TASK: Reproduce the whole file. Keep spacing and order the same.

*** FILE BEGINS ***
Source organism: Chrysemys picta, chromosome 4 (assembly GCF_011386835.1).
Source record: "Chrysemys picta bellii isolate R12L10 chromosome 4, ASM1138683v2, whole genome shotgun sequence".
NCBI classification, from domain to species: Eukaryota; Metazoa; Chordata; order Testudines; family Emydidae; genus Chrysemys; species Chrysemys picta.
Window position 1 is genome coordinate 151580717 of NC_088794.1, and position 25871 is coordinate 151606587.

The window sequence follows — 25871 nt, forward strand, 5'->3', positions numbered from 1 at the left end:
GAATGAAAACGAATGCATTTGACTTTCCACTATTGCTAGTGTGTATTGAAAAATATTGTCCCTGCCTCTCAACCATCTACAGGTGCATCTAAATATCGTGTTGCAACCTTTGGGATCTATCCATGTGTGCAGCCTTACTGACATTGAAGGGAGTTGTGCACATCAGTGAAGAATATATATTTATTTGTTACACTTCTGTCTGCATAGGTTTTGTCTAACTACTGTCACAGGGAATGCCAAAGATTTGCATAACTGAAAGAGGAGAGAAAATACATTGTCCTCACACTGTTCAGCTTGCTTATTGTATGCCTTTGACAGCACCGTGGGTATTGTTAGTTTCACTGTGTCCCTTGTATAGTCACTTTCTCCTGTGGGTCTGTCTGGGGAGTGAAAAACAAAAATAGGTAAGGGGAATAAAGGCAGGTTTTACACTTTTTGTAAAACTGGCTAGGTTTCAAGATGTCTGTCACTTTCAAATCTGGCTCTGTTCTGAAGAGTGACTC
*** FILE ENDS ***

Source organism: Chrysemys picta, chromosome 4 (assembly GCF_011386835.1).
Source record: "Chrysemys picta bellii isolate R12L10 chromosome 4, ASM1138683v2, whole genome shotgun sequence".
NCBI classification, from domain to species: Eukaryota; Metazoa; Chordata; order Testudines; family Emydidae; genus Chrysemys; species Chrysemys picta.
Window position 1 is genome coordinate 151580717 of NC_088794.1, and position 25871 is coordinate 151606587.

The window sequence follows — 25871 nt, forward strand, 5'->3', positions numbered from 1 at the left end:
GAATGAAAACGAATGCATTTGACTTTCCACTATTGCTAGTGTGTATTGAAAAATATTGTCCCTGCCTCTCAACCATCTACAGGTGCATCTAAATATCGTGTTGCAACCTTTGGGATCTATCCATGTGTGCAGCCTTACTGACATTGAAGGGAGTTGTGCACATCAGTGAAGAATATATATTTATTTGTTACACTTCTGTCTGCATAGGTTTTGTCTAACTACTGTCACAGGGAATGCCAAAGATTTGCATAACTGAAAGAGGAGAGAAAATACATTGTCCTCACACTGTTCAGCTTGCTTATTGTATGCCTTTGACAGCACCGTGGGTATTGTTAGTTTCACTGTGTCCCTTGTATAGTCACTTTCTCCTGTGGGTCTGTCTGGGGAGTGAAAAACAAAAATAGGTAAGGGGAATAAAGGCAGGTTTTACACTTTTTGTAAAACTGGCTAGGTTTCAAGATGTCTGTCACTTTCAAATCTGGCTCTGTTCTGAAGAGTGACTC